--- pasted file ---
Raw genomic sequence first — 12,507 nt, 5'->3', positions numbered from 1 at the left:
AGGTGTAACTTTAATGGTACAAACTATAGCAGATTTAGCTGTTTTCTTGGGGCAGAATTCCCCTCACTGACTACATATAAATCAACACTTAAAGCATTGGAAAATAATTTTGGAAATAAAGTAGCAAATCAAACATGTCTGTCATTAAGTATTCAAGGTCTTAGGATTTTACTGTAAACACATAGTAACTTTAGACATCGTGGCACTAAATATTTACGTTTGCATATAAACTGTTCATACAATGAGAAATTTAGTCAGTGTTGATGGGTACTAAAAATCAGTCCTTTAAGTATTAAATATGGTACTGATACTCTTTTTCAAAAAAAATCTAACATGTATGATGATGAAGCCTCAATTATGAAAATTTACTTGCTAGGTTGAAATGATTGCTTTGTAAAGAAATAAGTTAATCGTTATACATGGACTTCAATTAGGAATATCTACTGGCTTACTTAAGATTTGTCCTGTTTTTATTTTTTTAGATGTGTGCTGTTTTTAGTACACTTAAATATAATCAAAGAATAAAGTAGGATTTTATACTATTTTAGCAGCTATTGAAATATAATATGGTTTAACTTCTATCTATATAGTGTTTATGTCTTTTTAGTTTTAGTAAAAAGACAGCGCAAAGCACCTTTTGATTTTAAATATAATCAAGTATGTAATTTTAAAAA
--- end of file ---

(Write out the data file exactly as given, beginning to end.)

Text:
Raw genomic sequence first — 12,507 nt, 5'->3', positions numbered from 1 at the left:
AGGTGTAACTTTAATGGTACAAACTATAGCAGATTTAGCTGTTTTCTTGGGGCAGAATTCCCCTCACTGACTACATATAAATCAACACTTAAAGCATTGGAAAATAATTTTGGAAATAAAGTAGCAAATCAAACATGTCTGTCATTAAGTATTCAAGGTCTTAGGATTTTACTGTAAACACATAGTAACTTTAGACATCGTGGCACTAAATATTTACGTTTGCATATAAACTGTTCATACAATGAGAAATTTAGTCAGTGTTGATGGGTACTAAAAATCAGTCCTTTAAGTATTAAATATGGTACTGATACTCTTTTTCAAAAAAAATCTAACATGTATGATGATGAAGCCTCAATTATGAAAATTTACTTGCTAGGTTGAAATGATTGCTTTGTAAAGAAATAAGTTAATCGTTATACATGGACTTCAATTAGGAATATCTACTGGCTTACTTAAGATTTGTCCTGTTTTTATTTTTTTAGATGTGTGCTGTTTTTAGTACACTTAAATATAATCAAAGAATAAAGTAGGATTTTATACTATTTTAGCAGCTATTGAAATATAATATGGTTTAACTTCTATCTATATAGTGTTTATGTCTTTTTAGTTTTAGTAAAAAGACAGCGCAAAGCACCTTTTGATTTTAAATATAATCAAGTATGTAATTTTAAAAA